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Old 03-06-2015, 10:33 AM   #5
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Quote:
Originally Posted by whiterockque View Post
I cook around 220-240 and wrap when the internal temp hits 165 ish.
It's been a long time since I cooked low and slow but that was about the same IT I used to wrap in foil. I was using a stick burner and I never had any issues with mushy bark. The stall is brutal at those cooking temps without wrapping. I know brisket is expensive but either use oil or something else instead of mustard or try BP. I am the have to know type so I would try one at a time so I would know for sure what the fix/issue was.
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Old 03-06-2015, 10:35 AM   #6
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I'd guess with the given info your wrapping before the bark is set. The slather isn't necessary with brisket, the rub will stick just fine. That being said I tend to get more bark faster with the slather. It could be too much rub but hard to say sight unseen. Kinda doubt it, brisket can take alot of rub. I don't like to wrap based on temp but rather condition. Don't wrap until you can't wipe the rub off, that's what is meant by "set"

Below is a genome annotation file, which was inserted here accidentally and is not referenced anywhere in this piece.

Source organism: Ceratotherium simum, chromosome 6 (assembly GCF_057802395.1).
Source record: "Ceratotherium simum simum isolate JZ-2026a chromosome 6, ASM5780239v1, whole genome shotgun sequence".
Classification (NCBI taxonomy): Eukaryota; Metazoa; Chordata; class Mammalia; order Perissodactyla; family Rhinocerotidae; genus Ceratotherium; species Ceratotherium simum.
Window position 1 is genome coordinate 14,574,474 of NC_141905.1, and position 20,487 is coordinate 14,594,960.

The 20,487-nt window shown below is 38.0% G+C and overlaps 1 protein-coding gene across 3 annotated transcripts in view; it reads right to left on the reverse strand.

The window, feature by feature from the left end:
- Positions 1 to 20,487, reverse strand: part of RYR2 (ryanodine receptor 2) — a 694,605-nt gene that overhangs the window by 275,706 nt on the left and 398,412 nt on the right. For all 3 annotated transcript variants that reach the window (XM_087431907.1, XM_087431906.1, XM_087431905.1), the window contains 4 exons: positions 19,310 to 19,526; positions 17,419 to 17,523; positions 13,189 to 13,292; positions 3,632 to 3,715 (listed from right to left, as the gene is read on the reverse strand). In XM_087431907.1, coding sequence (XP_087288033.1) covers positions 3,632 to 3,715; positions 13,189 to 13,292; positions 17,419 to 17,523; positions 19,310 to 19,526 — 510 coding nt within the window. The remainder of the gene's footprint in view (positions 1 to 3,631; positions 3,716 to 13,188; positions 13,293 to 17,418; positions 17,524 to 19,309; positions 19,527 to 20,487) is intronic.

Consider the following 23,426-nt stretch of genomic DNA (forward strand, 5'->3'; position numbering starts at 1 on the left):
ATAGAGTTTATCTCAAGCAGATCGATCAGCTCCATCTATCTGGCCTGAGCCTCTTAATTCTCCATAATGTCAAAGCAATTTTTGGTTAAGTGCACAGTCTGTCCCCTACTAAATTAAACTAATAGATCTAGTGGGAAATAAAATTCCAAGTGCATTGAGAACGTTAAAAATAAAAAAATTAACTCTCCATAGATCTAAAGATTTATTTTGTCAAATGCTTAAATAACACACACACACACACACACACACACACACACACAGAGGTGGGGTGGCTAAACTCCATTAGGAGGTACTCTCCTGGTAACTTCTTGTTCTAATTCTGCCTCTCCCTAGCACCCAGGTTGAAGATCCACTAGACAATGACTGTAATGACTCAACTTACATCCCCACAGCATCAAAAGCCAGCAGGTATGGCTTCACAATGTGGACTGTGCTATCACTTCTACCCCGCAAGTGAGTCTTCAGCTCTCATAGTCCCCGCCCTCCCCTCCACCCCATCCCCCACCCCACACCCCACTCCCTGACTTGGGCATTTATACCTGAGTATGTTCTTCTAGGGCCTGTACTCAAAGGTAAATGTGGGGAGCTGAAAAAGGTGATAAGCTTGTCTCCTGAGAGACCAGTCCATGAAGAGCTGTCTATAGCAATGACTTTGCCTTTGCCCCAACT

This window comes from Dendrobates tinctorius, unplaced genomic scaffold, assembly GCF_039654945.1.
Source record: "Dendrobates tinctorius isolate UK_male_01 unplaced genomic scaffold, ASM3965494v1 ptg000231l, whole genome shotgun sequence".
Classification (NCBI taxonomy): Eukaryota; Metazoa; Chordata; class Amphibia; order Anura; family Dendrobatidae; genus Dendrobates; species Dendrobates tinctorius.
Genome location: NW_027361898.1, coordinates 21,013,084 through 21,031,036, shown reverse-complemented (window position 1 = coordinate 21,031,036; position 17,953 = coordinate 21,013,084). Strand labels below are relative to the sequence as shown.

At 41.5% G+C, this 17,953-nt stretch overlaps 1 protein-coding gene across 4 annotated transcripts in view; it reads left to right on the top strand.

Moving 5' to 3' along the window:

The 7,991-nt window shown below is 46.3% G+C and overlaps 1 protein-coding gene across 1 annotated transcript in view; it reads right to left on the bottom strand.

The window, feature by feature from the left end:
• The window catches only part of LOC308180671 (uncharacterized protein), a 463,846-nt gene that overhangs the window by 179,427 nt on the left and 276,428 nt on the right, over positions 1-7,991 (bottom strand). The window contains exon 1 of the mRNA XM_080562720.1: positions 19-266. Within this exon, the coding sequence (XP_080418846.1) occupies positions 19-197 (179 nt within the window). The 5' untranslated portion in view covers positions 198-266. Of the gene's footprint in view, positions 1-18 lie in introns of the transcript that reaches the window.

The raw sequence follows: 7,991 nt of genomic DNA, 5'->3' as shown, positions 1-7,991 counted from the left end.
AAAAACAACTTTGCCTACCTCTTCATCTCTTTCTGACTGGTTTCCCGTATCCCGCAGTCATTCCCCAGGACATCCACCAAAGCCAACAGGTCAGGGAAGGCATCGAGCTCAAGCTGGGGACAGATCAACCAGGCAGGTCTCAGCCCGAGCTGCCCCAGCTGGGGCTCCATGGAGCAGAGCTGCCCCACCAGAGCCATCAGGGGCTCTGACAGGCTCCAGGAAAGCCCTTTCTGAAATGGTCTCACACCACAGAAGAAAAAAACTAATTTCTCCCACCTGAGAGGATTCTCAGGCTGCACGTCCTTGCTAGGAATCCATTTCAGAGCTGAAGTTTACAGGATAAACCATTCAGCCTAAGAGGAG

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Old 03-06-2015, 10:35 AM   #7
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STOP IT..... JUST STOP IT!!!!!!!!
1. Using too much rub?
2. Stop using meat glue? I use mustard, but maybe I should stop.
3. Stop foiling? I use foil, maybe I should use butcher paper.

If you can t see through the rub you use to much
not a brisket but you get the idea

no need to use meat glue or anything for that matter to get the rub to stick if you must something that will add flavor like Wooster or hot sauce
Switch to butcher paper

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Old 03-06-2015, 10:36 AM   #8
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Quote:
Originally Posted by whiterockque View Post
I cook around 220-240 and wrap when the internal temp hits 165 ish.